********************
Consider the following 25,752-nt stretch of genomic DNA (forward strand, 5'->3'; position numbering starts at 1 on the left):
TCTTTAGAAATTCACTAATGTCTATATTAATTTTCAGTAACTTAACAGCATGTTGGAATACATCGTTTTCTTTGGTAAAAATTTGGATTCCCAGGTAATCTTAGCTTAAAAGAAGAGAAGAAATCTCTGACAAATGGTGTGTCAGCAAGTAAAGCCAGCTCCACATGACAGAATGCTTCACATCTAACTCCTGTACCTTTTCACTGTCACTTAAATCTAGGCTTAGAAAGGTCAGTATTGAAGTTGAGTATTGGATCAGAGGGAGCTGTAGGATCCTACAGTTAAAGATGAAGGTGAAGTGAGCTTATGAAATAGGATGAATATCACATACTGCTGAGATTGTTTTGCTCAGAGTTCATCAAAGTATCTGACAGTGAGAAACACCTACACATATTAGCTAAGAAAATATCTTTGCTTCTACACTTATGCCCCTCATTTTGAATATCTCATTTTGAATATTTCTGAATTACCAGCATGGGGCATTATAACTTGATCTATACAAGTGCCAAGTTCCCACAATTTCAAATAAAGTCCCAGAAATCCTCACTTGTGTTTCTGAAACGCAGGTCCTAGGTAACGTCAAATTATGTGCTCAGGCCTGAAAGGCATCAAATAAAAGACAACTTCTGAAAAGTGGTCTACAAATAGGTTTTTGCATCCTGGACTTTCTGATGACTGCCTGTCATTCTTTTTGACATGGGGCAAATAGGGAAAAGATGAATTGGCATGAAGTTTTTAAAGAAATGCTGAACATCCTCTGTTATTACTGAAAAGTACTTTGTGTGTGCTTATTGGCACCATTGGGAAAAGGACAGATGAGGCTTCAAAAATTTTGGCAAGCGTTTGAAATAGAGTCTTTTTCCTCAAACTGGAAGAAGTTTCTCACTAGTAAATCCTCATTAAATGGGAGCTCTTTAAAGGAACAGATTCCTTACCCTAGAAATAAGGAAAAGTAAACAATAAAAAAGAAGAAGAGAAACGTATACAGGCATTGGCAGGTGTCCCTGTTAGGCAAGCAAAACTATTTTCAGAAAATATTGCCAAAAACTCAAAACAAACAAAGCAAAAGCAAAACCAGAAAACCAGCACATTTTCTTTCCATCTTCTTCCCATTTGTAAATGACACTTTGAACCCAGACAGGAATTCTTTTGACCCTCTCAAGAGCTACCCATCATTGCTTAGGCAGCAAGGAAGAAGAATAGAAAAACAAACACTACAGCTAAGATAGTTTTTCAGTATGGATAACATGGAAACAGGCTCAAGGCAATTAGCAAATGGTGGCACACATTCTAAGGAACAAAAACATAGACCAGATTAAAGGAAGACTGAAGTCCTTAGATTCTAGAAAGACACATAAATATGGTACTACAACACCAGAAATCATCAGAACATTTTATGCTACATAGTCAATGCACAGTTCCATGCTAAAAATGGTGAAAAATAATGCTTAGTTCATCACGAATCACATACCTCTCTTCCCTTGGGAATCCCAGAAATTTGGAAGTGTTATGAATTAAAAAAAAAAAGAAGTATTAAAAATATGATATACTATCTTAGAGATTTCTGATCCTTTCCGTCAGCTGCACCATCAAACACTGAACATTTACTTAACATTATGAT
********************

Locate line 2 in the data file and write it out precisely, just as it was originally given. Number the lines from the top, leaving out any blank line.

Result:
TCTTTAGAAATTCACTAATGTCTATATTAATTTTCAGTAACTTAACAGCATGTTGGAATACATCGTTTTCTTTGGTAAAAATTTGGATTCCCAGGTAATCTTAGCTTAAAAGAAGAGAAGAAATCTCTGACAAATGGTGTGTCAGCAAGTAAAGCCAGCTCCACATGACAGAATGCTTCACATCTAACTCCTGTACCTTTTCACTGTCACTTAAATCTAGGCTTAGAAAGGTCAGTATTGAAGTTGAGTATTGGATCAGAGGGAGCTGTAGGATCCTACAGTTAAAGATGAAGGTGAAGTGAGCTTATGAAATAGGATGAATATCACATACTGCTGAGATTGTTTTGCTCAGAGTTCATCAAAGTATCTGACAGTGAGAAACACCTACACATATTAGCTAAGAAAATATCTTTGCTTCTACACTTATGCCCCTCATTTTGAATATCTCATTTTGAATATTTCTGAATTACCAGCATGGGGCATTATAACTTGATCTATACAAGTGCCAAGTTCCCACAATTTCAAATAAAGTCCCAGAAATCCTCACTTGTGTTTCTGAAACGCAGGTCCTAGGTAACGTCAAATTATGTGCTCAGGCCTGAAAGGCATCAAATAAAAGACAACTTCTGAAAAGTGGTCTACAAATAGGTTTTTGCATCCTGGACTTTCTGATGACTGCCTGTCATTCTTTTTGACATGGGGCAAATAGGGAAAAGATGAATTGGCATGAAGTTTTTAAAGAAATGCTGAACATCCTCTGTTATTACTGAAAAGTACTTTGTGTGTGCTTATTGGCACCATTGGGAAAAGGACAGATGAGGCTTCAAAAATTTTGGCAAGCGTTTGAAATAGAGTCTTTTTCCTCAAACTGGAAGAAGTTTCTCACTAGTAAATCCTCATTAAATGGGAGCTCTTTAAAGGAACAGATTCCTTACCCTAGAAATAAGGAAAAGTAAACAATAAAAAAGAAGAAGAGAAACGTATACAGGCATTGGCAGGTGTCCCTGTTAGGCAAGCAAAACTATTTTCAGAAAATATTGCCAAAAACTCAAAACAAACAAAGCAAAAGCAAAACCAGAAAACCAGCACATTTTCTTTCCATCTTCTTCCCATTTGTAAATGACACTTTGAACCCAGACAGGAATTCTTTTGACCCTCTCAAGAGCTACCCATCATTGCTTAGGCAGCAAGGAAGAAGAATAGAAAAACAAACACTACAGCTAAGATAGTTTTTCAGTATGGATAACATGGAAACAGGCTCAAGGCAATTAGCAAATGGTGGCACACATTCTAAGGAACAAAAACATAGACCAGATTAAAGGAAGACTGAAGTCCTTAGATTCTAGAAAGACACATAAATATGGTACTACAACACCAGAAATCATCAGAACATTTTATGCTACATAGTCAATGCACAGTTCCATGCTAAAAATGGTGAAAAATAATGCTTAGTTCATCACGAATCACATACCTCTCTTCCCTTGGGAATCCCAGAAATTTGGAAGTGTTATGAATTAAAAAAAAAAAGAAGTATTAAAAATATGATATACTATCTTAGAGATTTCTGATCCTTTCCGTCAGCTGCACCATCAAACACTGAACATTTACTTAACATTATGAT